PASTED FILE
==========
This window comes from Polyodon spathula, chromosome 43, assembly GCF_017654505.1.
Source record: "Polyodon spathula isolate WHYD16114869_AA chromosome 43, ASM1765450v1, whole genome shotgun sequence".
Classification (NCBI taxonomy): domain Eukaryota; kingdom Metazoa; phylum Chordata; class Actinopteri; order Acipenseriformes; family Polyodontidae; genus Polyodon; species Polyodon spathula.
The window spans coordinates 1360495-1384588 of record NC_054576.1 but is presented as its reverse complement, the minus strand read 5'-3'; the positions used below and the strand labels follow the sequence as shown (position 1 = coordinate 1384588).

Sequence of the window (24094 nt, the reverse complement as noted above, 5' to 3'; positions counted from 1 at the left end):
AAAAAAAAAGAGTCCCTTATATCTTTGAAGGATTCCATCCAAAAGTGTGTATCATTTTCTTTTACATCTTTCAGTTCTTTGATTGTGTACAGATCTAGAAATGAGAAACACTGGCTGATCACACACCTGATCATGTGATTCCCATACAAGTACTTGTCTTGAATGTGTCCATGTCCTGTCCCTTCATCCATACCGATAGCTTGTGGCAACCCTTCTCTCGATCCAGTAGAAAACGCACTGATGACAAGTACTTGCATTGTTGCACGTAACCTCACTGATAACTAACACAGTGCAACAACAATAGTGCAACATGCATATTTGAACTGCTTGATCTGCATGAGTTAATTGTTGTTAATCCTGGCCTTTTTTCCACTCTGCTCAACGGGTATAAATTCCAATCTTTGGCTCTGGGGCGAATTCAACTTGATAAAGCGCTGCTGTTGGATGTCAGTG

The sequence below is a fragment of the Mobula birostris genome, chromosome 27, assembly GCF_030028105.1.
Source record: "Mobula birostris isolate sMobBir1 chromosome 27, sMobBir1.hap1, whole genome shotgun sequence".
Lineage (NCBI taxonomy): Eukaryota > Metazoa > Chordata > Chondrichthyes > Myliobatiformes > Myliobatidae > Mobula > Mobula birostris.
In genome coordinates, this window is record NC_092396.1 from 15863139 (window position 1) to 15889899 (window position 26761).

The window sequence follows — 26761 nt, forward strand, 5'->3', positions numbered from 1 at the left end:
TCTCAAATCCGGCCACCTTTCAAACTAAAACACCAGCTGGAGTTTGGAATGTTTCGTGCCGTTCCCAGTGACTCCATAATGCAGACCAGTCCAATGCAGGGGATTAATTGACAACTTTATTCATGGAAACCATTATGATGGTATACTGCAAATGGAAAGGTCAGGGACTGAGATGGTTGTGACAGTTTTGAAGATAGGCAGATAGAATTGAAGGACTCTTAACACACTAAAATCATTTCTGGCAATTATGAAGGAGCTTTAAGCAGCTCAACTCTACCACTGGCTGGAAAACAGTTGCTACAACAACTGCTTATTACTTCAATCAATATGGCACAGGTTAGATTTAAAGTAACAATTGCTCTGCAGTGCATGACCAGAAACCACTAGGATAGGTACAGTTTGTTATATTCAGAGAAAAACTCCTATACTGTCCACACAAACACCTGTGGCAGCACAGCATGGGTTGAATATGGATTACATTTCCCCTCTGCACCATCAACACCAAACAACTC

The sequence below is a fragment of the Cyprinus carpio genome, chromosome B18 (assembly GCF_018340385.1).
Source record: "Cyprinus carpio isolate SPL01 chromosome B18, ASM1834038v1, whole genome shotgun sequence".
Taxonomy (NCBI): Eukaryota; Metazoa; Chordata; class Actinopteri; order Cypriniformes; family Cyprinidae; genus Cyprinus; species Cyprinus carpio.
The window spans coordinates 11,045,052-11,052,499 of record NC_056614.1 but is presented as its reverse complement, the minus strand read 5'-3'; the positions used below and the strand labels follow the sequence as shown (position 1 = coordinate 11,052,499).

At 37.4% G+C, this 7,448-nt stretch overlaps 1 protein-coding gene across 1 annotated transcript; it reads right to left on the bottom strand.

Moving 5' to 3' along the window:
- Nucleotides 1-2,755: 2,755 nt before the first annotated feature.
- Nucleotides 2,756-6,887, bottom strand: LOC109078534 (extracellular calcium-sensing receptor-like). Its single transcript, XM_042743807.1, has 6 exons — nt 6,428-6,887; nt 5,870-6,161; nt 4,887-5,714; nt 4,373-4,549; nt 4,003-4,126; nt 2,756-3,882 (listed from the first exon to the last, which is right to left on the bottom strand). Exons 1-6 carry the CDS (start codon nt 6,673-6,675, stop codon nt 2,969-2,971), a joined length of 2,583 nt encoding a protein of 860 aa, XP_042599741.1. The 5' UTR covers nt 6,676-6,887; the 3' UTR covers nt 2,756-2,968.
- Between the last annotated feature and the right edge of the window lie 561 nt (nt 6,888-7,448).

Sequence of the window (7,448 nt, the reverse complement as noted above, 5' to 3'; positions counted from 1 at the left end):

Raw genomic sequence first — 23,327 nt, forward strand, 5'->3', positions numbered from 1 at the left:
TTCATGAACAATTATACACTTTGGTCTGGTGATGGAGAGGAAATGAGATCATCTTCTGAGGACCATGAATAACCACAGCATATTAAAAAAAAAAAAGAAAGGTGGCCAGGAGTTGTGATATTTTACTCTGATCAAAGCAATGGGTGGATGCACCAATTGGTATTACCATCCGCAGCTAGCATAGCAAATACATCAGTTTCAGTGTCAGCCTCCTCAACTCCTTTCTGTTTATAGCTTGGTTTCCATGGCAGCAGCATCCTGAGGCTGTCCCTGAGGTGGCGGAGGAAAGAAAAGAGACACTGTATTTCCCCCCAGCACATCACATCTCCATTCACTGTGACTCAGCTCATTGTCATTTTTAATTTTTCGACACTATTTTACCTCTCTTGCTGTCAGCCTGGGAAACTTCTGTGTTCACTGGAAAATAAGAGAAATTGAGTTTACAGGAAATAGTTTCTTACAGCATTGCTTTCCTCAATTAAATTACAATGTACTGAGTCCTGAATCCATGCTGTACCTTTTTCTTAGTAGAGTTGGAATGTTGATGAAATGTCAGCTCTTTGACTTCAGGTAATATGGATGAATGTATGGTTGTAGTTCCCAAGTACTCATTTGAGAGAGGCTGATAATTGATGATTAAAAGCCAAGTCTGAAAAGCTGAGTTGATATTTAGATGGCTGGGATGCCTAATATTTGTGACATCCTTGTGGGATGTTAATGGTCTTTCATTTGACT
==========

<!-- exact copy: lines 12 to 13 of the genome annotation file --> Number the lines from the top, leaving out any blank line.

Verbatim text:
TCTCAAATCCGGCCACCTTTCAAACTAAAACACCAGCTGGAGTTTGGAATGTTTCGTGCCGTTCCCAGTGACTCCATAATGCAGACCAGTCCAATGCAGGGGATTAATTGACAACTTTATTCATGGAAACCATTATGATGGTATACTGCAAATGGAAAGGTCAGGGACTGAGATGGTTGTGACAGTTTTGAAGATAGGCAGATAGAATTGAAGGACTCTTAACACACTAAAATCATTTCTGGCAATTATGAAGGAGCTTTAAGCAGCTCAACTCTACCACTGGCTGGAAAACAGTTGCTACAACAACTGCTTATTACTTCAATCAATATGGCACAGGTTAGATTTAAAGTAACAATTGCTCTGCAGTGCATGACCAGAAACCACTAGGATAGGTACAGTTTGTTATATTCAGAGAAAAACTCCTATACTGTCCACACAAACACCTGTGGCAGCACAGCATGGGTTGAATATGGATTACATTTCCCCTCTGCACCATCAACACCAAACAACTC

The sequence below is a fragment of the Cyprinus carpio genome, chromosome B18 (assembly GCF_018340385.1).